Mallorca may be famed for its summer sunshine, but this is also an island steeped in historical intrigue. Roman fortifications, Moorish invasions and Christian reoccupation have shaped this land to be what it is today, because with events like the War of Spanish Succession and the Battle of Mallorca, it hasn’t always been the tranquil, idyllic resort you see today in brochures. |
If you’re a history buff looking for your next inspiring holiday, Mallorca’s fascinating history, Catalan culture and exquisite scenery may just surprise you.
Culture in the Capital
You can swap pub-crawls for culture-crawls in Palma and there’s a cultural marvel around every corner. The city’s thirteenth century gothic cathedral looms magnificently over the Old Harbour. Later remodelled by Antoni Gaudí himself, the cathedral houses the royal remains of Kings Jaime II and III below a monumental nave. Other cultural highlights include:
Castillo de Bellver. Look out for eastern architectural influences in this fascinating hilltop castle and delve into its history with a visit to the adjoining museum.
Fundación Pilar i Joan Miro. You can truly walk in the footsteps of this famed Catalan artist, because in this gallery full of his works, you’ll be able to marvel at them in the very home that inspired them.
The Magical Monastery of Valldemossa
The awe inspiring fourteenth century Cartuja de Valldemossa is steeped in culture. Built on the site of a Moorish Alcázar, the construction has played host to monks, writers and musicians over the centuries. It was within these walls that Chopin composed his melancholic Raindrop Prelude and George Sand wrote her popular novel, A Winter in Majorca. Perfect for any historian, bookworm or classical aficionado, the monastery is situated in a lovely hilltop town, wedged between the Tramuntana Mountains and the Mediterranean Sea. You’ll have the chance to wander tranquil lanes lined with honey-hued buildings, before stopping for a lunch of fresh fish in the quaint port harbour.
Artistic Adventure in Deja
Nestled in the Valle de los Naranjos is an artistic idyll. Sweeping hills, tiled roofs and green shutters define this timeless village and the air is filled by the sweet aroma of citrus trees. Once home to poet Robert Graves, his former residence has been re-opened to the public and boasts truly wonderful views. Outside the village, pretty coves, gardens and the stunning Miramar Monastery (magnificent coastal views are guaranteed here) are just a stone’s throw away. At the end of the day you can treat yourself to some traditional Balearic cuisine in one of Deja’s renowned restaurants.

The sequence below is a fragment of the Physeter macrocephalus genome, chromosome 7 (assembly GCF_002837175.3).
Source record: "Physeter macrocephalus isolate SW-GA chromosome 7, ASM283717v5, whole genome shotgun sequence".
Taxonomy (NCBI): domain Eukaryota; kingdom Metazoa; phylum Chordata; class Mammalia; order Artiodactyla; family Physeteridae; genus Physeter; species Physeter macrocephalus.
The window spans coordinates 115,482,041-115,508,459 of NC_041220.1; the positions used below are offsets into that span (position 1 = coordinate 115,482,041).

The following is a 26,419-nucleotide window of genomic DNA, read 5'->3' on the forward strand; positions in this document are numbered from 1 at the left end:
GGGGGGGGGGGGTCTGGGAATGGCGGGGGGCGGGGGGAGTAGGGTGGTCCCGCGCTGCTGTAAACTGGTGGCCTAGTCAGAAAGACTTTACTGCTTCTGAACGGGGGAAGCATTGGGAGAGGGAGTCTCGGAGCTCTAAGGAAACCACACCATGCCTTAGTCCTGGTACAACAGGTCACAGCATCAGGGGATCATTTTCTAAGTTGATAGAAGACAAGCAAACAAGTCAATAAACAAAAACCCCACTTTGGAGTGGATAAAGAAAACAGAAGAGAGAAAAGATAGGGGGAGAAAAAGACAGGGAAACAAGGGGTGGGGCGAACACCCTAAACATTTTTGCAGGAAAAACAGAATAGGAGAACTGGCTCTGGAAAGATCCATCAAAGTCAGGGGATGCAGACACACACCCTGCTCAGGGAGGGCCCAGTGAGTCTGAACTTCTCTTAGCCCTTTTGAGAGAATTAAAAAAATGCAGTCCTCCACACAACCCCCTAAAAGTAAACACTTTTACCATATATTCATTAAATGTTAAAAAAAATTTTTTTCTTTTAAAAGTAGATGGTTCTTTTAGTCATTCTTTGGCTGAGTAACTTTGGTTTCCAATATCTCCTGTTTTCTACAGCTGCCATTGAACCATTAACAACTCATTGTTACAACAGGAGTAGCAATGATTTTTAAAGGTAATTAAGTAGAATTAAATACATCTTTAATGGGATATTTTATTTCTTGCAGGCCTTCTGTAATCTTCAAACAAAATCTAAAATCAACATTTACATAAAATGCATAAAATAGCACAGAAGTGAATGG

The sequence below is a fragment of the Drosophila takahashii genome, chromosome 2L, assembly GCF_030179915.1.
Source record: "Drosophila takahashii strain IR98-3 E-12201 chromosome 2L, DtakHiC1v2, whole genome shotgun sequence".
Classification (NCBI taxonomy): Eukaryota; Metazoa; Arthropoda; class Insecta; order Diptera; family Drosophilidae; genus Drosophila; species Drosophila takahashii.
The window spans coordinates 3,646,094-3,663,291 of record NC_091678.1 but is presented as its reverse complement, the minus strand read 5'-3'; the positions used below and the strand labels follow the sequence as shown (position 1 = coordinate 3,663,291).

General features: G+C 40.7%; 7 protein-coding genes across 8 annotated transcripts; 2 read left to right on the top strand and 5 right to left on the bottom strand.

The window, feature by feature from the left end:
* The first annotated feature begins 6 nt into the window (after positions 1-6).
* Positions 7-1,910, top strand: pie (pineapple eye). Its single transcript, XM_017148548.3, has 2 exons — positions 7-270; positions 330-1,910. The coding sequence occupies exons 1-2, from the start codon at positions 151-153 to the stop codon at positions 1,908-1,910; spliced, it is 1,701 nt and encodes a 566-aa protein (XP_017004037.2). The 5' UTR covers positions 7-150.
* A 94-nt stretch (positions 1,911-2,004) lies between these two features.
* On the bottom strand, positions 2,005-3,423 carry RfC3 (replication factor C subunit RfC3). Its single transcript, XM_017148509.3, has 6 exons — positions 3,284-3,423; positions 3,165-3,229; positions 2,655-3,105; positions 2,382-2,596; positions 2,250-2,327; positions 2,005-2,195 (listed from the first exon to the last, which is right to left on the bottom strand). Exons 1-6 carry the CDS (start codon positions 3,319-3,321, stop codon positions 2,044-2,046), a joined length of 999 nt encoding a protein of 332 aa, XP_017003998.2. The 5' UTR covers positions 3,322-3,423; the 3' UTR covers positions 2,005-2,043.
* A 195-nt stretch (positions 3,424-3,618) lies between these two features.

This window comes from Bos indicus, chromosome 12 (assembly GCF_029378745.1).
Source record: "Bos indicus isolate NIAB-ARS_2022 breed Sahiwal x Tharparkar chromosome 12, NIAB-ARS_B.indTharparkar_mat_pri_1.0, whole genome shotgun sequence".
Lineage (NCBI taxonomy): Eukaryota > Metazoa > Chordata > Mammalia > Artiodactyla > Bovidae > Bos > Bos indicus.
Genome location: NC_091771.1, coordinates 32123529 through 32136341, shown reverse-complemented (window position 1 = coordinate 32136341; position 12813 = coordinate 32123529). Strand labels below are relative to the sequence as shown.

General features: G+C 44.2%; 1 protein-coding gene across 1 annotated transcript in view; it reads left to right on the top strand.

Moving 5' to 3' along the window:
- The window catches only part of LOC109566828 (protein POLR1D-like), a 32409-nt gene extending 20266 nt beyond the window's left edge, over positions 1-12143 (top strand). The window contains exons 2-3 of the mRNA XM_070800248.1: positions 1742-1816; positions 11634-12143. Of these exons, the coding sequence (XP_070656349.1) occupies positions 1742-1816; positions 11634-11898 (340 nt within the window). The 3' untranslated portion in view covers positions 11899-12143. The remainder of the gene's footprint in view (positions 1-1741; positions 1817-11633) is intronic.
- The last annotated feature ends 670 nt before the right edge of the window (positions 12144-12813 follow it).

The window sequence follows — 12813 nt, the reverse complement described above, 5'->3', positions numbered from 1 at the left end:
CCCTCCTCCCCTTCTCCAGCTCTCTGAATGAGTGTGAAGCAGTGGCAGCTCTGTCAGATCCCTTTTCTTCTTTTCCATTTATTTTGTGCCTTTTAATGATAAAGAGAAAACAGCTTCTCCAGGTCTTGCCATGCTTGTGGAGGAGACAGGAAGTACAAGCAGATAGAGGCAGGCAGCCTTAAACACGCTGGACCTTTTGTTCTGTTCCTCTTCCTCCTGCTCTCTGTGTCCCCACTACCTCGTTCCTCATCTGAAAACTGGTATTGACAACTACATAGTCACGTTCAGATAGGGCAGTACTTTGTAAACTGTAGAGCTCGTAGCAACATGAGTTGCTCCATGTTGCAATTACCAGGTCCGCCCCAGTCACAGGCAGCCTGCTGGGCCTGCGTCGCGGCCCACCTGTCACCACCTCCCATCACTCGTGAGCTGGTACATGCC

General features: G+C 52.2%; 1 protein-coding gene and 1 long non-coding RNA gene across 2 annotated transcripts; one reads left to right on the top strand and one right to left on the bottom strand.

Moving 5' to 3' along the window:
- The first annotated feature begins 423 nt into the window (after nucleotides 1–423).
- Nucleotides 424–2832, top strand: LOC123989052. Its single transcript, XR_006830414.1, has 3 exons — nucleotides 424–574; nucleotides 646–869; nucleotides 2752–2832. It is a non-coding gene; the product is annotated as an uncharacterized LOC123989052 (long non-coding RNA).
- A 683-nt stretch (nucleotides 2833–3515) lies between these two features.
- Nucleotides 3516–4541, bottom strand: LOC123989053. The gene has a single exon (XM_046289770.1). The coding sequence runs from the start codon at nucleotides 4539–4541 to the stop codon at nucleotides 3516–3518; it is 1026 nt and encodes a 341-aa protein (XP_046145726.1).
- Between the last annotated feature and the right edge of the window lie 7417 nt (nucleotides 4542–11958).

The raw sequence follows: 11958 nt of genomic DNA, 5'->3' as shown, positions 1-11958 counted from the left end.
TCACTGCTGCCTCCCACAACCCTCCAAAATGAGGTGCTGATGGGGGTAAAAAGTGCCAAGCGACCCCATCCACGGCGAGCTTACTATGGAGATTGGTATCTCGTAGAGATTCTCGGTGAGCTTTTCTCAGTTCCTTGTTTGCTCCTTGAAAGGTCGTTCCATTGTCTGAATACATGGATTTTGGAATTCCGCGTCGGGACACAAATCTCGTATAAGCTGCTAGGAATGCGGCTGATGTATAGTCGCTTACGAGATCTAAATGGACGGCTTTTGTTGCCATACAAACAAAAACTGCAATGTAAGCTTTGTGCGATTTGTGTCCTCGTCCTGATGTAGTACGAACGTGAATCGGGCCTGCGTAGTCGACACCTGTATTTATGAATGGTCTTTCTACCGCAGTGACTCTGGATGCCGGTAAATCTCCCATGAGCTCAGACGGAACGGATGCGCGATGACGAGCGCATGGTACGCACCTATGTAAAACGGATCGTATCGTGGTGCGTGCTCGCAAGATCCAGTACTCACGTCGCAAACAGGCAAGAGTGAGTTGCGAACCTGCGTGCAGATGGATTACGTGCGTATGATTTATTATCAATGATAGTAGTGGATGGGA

How to Get There
Flights to island from the UK are in abundance and, by pre-booking your Mallorca airport transfer before you leave home, you won’t have to worry about navigating public transport or negotiating expensive taxis once you arrive. Your Mallorca airport transfer will take you directly from the airport to your chosen destination, so all you need to do is sit back, relax and soak up Mallorca’s heritage from the moment you arrive.
Beyond resort living, Mallorca is a truly unique place. A rich Catalan culture imbues the island’s past and present, so a visitor can revel in sunshine, history and the tranquil beauty of the landscape.
Lukas Johannes is a driver for Shuttle Direct, the number one provider of shared and private airport transfers in various countries across the globe. If you’re looking for an affordable Mallorca airport transfer, Lukas and his colleagues can make sure that you get to and from the airport swiftly and safely.
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